The last 40 years have seen a revolution in the study of interstellar dust. This has been a four-fold process. First of all, the observational access to the UV and the IR brought into focus the fact that there had to be a very wide range of particle sizes and types to account for the blocking of the starlight. Secondly, the IR provided a probe of some of the chemical constituents of the dust. Thirdly, laboratory techniques were applied to the properties and evolution of possible grain materials. Fourthly, advances in numerical techniques and the speed and memory of computers have greatly enhanced our modelling capabilities.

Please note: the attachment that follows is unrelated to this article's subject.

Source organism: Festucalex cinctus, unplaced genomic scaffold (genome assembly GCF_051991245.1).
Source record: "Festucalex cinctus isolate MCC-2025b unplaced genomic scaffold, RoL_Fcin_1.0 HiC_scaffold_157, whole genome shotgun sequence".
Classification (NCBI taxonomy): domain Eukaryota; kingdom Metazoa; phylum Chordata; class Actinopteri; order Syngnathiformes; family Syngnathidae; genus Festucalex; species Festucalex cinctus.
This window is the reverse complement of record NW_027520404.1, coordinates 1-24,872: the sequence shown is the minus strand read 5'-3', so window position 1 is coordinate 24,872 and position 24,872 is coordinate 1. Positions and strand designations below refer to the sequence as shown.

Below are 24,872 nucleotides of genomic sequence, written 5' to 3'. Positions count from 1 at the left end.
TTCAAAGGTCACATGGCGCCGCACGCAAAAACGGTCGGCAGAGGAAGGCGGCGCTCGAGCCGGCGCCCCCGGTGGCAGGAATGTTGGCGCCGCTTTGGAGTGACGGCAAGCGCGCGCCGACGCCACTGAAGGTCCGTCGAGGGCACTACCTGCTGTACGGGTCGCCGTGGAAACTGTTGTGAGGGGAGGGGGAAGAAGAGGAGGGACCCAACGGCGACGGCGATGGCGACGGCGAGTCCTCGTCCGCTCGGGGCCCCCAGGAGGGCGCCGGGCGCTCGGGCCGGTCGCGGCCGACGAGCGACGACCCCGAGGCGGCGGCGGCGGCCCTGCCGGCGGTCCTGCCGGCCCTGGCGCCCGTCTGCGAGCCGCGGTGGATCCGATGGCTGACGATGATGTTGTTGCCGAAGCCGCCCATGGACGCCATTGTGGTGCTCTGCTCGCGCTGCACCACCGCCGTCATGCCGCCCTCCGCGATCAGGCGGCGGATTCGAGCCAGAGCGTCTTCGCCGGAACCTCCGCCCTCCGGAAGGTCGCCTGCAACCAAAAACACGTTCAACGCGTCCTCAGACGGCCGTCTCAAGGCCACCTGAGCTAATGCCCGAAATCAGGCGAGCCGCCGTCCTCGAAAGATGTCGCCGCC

Thanks to the successful performances of IUE (International Ultraviolet Explorer), IRAS (Infrared Astronomical Satellite), COBE (Cosmic Background Explorer), HST (Hubble Space Telescope), ISO (Infrared Space Observatory) as well as various ground-based UV, optical and IR instruments, we have witnessed an explosive accumulation of new observational information on interstellar extinction, polarization, scattering, IR continuum emission and spectral features, as well as elemental depletion. Rapid progress on laboratory experiments has also been made. Below we present an overview of our current knowledge of the dust which brings many related astrophysical problems to the fore.